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One of the challenges of designing with handmade decorative papers is trying to pick out a group of papers to work with from the thousands of papers available. Contrast of texture is one my favorite approaches.

So, what is texture? What does that mean when it comes to paper? Texture is the feel of the paper, the roughness or smoothness of its surface, determined by its weave or grain. Some papers are smooth and glossy, others bumpy and rough or somewhere in between. The texture also influences how the paper will tear and whether the tear is clean or feathery. And in the case of printed papers, it also relates to the quality and clarity of the pattern on its surface, and the visual texture that communicates.

When I’m making choices based on texture, I’m choosing papers that are soft or crisp in terms of both structure and pattern, and using cuts or tears to emphasize those differences. Let’s look at the process behind choosing papers for a pencil cup. Here are the papers under consideration:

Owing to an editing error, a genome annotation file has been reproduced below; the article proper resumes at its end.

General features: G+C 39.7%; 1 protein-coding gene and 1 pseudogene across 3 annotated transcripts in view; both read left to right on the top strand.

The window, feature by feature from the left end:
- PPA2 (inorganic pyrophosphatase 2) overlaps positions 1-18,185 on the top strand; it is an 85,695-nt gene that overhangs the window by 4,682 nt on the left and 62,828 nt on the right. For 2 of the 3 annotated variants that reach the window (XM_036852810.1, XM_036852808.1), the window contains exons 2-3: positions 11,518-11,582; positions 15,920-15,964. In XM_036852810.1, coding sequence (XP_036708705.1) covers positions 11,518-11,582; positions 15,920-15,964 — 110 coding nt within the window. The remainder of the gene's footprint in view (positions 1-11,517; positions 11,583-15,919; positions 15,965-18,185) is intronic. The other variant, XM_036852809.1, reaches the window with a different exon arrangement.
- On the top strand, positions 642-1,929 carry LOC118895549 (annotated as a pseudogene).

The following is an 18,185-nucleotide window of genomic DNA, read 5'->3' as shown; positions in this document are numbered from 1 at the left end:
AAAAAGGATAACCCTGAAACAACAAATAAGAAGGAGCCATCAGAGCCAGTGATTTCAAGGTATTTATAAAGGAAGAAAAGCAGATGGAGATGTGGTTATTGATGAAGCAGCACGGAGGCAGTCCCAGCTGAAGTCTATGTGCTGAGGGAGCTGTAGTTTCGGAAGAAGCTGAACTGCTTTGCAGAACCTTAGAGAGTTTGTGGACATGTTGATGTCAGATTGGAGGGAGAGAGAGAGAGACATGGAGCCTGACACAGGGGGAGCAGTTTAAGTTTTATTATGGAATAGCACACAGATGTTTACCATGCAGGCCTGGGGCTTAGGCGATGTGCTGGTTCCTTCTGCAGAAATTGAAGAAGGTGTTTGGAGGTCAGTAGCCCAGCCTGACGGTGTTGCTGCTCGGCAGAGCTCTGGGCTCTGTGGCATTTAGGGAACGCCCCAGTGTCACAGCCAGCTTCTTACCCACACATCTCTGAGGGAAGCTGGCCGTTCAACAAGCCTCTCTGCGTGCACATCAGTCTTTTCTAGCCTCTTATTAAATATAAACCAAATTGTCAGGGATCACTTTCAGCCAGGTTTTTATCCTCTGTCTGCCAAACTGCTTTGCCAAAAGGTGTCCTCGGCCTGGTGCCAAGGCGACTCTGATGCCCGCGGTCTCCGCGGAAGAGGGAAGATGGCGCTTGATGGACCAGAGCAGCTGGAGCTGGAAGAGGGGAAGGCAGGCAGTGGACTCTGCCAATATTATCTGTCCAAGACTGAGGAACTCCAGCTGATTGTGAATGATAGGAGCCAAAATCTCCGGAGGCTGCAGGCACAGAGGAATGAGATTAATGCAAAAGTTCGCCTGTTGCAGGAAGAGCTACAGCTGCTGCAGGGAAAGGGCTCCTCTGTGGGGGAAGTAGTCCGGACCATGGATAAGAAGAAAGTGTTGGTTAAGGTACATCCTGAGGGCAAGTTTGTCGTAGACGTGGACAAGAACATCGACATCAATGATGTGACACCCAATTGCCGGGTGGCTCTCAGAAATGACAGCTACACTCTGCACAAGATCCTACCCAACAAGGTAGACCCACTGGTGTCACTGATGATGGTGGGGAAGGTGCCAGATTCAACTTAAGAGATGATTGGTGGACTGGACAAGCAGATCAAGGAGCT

The main paper that I want to use is a gift wrap poppy paper (paper 4) which is a tight, clean repeating pattern. I then look for softer papers to tear and wrap around the center of the cup. I want to pick up on the plum colors in the gift wrap in a quiet way, so instead of using the burgundy marble (paper 3), which is beautiful but very busy, I choose the cream paper with the embedded multicolored threads (paper 5), which picks up on the muted plum, red and green in the poppies. This paper is a thin, recycled sheet and provides a soft, ragged torn edge. The design needs a narrow band of something around the top rim of the cup to bring the two papers together, so Japanese Chiyogami paper (paper 6) is the answer, as Chiyogami paper often is, since the designs are usually crisp, geometric and colorful repeating patterns. That edge is also torn, to contrast with its printed surface, but that torn edge is less fuzzy than paper 5; that’s an example of textural differences when it comes to tearing paper.

The next question is what paper to use to line the interior of the cup. The deep blue crinkled sheet (paper 7), while it picks up on the Chiyogami colors and introduces a texture somewhere between soft and hard, is just too strong and overwhelming. The plum floral pattern (paper 1) would work, but the small red blossoms on the cream background (paper 2) seem a better choice, since its pattern is softer, and a better contrast to the Chiyogami sheet, letting the exterior of the pencil cup dominate. Here’s the final product:

Texture is just one path in design. In future posts, we’ll talk about color, pattern, shape, contrast and composition, and how these elements work together to create well-designed work.

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